Vegetative, single-stem poinsettia plants (Euphorbia pulcherrima Willd. `Gutbier V-14 Glory') were allowed to develop 10, 15, or 20 nodes (nodal groups). Within each nodal group, blades from the same node position were removed, combined into one sample per node, and analyzed for nutrient content. Nutrient concentrations were found to be distributed within the plant in one of three patterns: 1) N, P, and K concentrations were higher in upper than in lower leaves; 2) Ca, Mg, Fe, Mn, and B concentrations were higher in lower than in upper leaves; and 3) Cu and Zn concentrations were higher in upper and lower leaves than in middle leaves. When 10, 15, and 20 noded groups were compared, the distributional patterns were similar, but actual nutrient concentrations between groups differed. Leaf P, Ca, Mg, Fe, Mn, Zn, and B concentrations increased over time. However, concentrations of N, K, and Cu were highest in 43-day-old leaves and lowest in 19-day-old leaves for N and Cu and lowest in 67-day-old leaves for K.
Poinsettia (Euphorbia pulcherrima Wind. ex. Klotzsch) cultivars were divided into free-branching and restricted-branching groups. Auto and reciprocal grafts were made among three free-branching cultivars, Annette Hegg Brilliant Diamond (BD), Annette Hegg Topwhite (TW), and Annette Hegg Hot Pink (HP), and two restricted-branching cultivars, Eckespoint C-1 Red (CR) and Eckespoint C-1 White (CW). when CR scions were grafted onto BD stocks, vegetative characteristics of branching pattern and leaf morphology of CR plants were altered when compared to the control graft combination CR/CR (scion/stock). Branching pattern was determined by pinching the scion above the 12th node and measuring axillary shoot length, diameter, and node number 30 days later. CR scions grafted onto BD stocks produced a plant very similar to BD plants when axillary shoot length and node number were compared. However, axillary shoot diameter and leaf morphology were intermediate between CR and BD plants. Changes were retained after two generations of serial vegetative propagation and are considered permanent. The reproductive characteristics of anthesis date, bract color, and cyathia cluster diameter were not influenced by the stock. CR/BD plants produced twice as many axillary inflorescences as BD/BD or BD/CR plants, while CR/CR plants did not produce any. All of the free-branching cultivars were able to alter the vegetative characteristics of all of the restricted-branching cultivars.
The free-branching poinsettia (Euphorbia pulcherrima Willd. ex. Klotzsch) cultivar Annette Hegg Brilliant Diamond (BD) contained a free-branching agent that was graft-transmissible to the restricted-branching cultivar Eckespoint C-1 Red (CR). CR plants were transformed by the agent regardless of whether BD plants were used as scion or stock, indicating that the agent moved basipetally and acropetally through the graft union. The agent was repeatedly transmitted to a CR plant by serial grafting with a free-branching poinsettia plant. A minimum of 10 days contact through grafting was required for BD plants to transmit the agent to CR plants. Percentage of CR plants exhibiting the free-branching characteristic increased from 0% for < 10 days of graft contact with BD plants to 100% after 30 days.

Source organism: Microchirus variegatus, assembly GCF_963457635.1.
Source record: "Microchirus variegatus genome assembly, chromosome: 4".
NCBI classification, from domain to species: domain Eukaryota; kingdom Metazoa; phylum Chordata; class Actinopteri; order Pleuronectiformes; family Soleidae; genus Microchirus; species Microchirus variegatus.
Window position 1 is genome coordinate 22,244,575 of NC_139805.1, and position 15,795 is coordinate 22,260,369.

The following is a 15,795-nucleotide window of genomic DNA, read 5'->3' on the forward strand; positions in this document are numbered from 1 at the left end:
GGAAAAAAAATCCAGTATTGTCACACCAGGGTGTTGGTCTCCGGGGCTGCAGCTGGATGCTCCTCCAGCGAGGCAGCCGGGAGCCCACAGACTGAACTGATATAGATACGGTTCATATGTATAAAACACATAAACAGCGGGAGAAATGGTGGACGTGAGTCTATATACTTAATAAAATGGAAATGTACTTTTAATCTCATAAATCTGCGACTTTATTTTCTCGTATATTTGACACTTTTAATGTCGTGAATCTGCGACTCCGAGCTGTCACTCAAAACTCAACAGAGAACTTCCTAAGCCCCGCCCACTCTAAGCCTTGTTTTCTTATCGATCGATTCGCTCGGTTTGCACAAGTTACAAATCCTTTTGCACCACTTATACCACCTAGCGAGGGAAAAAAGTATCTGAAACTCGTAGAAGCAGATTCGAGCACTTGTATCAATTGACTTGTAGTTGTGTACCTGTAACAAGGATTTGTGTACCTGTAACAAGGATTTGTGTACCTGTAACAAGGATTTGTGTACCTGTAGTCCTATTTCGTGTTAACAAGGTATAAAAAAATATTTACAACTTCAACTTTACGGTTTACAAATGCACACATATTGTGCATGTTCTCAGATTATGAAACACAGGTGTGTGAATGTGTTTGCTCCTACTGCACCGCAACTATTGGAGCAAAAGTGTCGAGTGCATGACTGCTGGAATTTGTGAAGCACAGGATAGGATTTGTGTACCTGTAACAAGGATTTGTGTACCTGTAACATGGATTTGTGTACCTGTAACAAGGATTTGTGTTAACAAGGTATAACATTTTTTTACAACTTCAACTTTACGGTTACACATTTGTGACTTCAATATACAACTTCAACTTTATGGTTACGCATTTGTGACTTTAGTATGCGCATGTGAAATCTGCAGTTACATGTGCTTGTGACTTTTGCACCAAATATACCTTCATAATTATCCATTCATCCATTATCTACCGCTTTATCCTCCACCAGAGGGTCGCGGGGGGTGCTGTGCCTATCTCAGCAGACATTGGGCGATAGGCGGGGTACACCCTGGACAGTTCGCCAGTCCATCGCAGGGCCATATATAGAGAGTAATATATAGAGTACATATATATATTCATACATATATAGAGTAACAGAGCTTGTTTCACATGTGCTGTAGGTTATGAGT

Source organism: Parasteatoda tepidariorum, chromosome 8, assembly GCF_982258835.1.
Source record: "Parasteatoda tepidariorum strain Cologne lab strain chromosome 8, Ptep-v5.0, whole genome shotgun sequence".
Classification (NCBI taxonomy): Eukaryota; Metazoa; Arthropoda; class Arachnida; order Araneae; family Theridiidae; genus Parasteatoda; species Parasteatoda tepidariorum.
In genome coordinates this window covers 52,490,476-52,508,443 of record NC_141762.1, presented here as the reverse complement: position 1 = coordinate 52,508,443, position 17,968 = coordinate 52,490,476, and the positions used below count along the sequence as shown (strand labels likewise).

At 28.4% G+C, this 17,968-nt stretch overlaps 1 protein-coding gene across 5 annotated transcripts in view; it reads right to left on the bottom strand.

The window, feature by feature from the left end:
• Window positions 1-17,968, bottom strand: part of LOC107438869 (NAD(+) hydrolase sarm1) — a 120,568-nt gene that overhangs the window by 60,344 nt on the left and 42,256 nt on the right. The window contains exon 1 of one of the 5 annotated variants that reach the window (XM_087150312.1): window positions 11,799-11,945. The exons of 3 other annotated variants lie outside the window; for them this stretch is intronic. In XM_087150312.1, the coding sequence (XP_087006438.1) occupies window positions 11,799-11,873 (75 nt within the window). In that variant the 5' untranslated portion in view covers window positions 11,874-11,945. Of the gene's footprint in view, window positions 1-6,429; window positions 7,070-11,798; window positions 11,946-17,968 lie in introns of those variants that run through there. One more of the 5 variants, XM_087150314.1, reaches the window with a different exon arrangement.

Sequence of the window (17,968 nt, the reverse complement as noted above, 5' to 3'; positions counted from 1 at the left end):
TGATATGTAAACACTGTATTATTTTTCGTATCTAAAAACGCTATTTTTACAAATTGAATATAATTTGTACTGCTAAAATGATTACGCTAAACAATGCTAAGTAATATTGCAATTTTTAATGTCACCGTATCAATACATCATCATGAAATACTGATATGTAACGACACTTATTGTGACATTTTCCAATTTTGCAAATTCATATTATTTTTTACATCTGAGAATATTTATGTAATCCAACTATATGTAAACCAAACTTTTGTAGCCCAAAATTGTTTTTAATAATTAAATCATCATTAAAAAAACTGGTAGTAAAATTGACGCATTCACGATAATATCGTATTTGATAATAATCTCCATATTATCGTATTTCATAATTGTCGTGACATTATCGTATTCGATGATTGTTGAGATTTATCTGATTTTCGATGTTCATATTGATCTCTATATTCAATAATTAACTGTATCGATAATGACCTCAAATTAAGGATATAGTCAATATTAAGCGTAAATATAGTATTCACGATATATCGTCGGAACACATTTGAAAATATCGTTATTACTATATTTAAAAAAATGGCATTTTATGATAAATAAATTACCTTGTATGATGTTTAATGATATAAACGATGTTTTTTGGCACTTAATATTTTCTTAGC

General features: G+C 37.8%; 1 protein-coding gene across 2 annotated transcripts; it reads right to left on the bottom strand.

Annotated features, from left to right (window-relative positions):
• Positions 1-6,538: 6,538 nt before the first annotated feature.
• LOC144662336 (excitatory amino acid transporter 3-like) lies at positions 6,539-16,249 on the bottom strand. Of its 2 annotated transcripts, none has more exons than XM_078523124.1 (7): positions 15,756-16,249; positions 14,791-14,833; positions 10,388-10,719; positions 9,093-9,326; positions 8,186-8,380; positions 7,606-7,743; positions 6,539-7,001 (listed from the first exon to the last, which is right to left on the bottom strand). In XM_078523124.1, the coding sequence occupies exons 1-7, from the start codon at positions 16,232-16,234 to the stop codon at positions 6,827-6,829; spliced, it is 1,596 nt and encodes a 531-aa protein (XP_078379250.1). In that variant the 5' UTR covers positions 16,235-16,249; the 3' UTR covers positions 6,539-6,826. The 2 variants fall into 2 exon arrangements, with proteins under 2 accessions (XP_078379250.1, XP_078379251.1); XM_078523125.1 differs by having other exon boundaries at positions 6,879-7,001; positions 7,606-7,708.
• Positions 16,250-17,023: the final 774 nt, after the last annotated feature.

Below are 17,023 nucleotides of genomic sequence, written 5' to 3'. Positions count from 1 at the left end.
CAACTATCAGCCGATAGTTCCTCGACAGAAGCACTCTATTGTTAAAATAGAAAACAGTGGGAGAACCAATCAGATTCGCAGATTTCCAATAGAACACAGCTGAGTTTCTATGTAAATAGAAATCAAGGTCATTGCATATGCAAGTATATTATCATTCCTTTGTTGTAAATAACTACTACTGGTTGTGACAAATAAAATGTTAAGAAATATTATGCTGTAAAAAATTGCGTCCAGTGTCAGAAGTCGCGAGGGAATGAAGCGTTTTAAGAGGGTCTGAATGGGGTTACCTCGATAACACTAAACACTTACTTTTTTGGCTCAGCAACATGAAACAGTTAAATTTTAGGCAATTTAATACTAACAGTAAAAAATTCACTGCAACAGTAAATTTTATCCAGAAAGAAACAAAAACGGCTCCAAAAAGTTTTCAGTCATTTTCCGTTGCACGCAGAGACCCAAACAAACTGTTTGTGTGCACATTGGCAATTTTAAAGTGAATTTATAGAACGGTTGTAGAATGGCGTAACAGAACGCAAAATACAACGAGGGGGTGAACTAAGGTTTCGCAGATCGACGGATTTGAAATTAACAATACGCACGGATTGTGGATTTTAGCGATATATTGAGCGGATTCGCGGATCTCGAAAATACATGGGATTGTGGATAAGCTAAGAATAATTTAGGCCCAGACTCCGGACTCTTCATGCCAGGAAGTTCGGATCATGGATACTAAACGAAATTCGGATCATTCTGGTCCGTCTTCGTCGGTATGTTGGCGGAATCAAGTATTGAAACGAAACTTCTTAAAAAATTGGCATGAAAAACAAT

Early winter flowering of Alstroemeria ‘Regina’ plants was accomplished by a long-day, high-pressure sodium vapor lamp (HPS) treatment before the low 5°C temperature induction treatment. This HPS treatment predisposed the plants to respond to a subsequent long photoperiod treatment during winter. Winter generative shoot yield was increased by 35% through the use of HPS pretreatment. Stem length increased as the duration of the HPS treatment prior to cold induction increased.
Phytochrome decay and reversion were measured in excised inner scales of Lilium longiflorum. Total phytochrome decreased by 25% in 4 hours after the initial 10 minute red light treatment. There was dark reversion of the phytochrome pigment from the far-red absorbing form to the red absorbing form.
Treatment of inner daughter scales of lily bulbs with red or far-red light significantly accelerated shoot emergence. A red or far-red treatment from 2200-0200 accelerated emergence after a red or dark treatment from 0800-1600. A red or far-red treatment from 2200-0200 after a far-red treatment from 0800-1600 delayed emergence when compared to a far-red, dark treatment sequence.